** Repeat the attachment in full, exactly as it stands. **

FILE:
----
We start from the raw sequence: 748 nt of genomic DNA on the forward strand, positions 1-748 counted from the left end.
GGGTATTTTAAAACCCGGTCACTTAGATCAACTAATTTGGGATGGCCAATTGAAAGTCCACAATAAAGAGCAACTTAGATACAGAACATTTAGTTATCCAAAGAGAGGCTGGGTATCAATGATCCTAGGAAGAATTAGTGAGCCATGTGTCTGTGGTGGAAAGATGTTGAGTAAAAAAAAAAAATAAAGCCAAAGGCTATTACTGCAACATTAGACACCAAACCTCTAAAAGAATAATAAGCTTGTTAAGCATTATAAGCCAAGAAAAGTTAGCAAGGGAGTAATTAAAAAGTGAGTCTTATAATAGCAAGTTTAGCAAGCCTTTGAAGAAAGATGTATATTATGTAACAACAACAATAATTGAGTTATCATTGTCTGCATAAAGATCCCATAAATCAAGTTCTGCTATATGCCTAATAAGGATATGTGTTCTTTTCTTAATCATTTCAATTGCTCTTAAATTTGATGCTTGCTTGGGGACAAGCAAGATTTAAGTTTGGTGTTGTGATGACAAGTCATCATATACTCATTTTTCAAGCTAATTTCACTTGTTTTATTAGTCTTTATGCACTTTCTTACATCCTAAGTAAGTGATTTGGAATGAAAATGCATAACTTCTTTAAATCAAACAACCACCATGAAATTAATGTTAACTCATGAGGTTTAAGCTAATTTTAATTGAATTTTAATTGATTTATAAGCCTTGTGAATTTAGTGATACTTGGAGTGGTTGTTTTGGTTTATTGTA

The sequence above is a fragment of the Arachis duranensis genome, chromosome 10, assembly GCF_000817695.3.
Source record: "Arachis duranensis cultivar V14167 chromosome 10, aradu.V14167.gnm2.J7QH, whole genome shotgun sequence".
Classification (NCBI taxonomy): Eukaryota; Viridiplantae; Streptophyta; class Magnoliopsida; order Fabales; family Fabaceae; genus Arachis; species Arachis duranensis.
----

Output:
We start from the raw sequence: 748 nt of genomic DNA on the forward strand, positions 1-748 counted from the left end.
GGGTATTTTAAAACCCGGTCACTTAGATCAACTAATTTGGGATGGCCAATTGAAAGTCCACAATAAAGAGCAACTTAGATACAGAACATTTAGTTATCCAAAGAGAGGCTGGGTATCAATGATCCTAGGAAGAATTAGTGAGCCATGTGTCTGTGGTGGAAAGATGTTGAGTAAAAAAAAAAAATAAAGCCAAAGGCTATTACTGCAACATTAGACACCAAACCTCTAAAAGAATAATAAGCTTGTTAAGCATTATAAGCCAAGAAAAGTTAGCAAGGGAGTAATTAAAAAGTGAGTCTTATAATAGCAAGTTTAGCAAGCCTTTGAAGAAAGATGTATATTATGTAACAACAACAATAATTGAGTTATCATTGTCTGCATAAAGATCCCATAAATCAAGTTCTGCTATATGCCTAATAAGGATATGTGTTCTTTTCTTAATCATTTCAATTGCTCTTAAATTTGATGCTTGCTTGGGGACAAGCAAGATTTAAGTTTGGTGTTGTGATGACAAGTCATCATATACTCATTTTTCAAGCTAATTTCACTTGTTTTATTAGTCTTTATGCACTTTCTTACATCCTAAGTAAGTGATTTGGAATGAAAATGCATAACTTCTTTAAATCAAACAACCACCATGAAATTAATGTTAACTCATGAGGTTTAAGCTAATTTTAATTGAATTTTAATTGATTTATAAGCCTTGTGAATTTAGTGATACTTGGAGTGGTTGTTTTGGTTTATTGTA

The sequence above is a fragment of the Arachis duranensis genome, chromosome 10, assembly GCF_000817695.3.
Source record: "Arachis duranensis cultivar V14167 chromosome 10, aradu.V14167.gnm2.J7QH, whole genome shotgun sequence".
Classification (NCBI taxonomy): Eukaryota; Viridiplantae; Streptophyta; class Magnoliopsida; order Fabales; family Fabaceae; genus Arachis; species Arachis duranensis.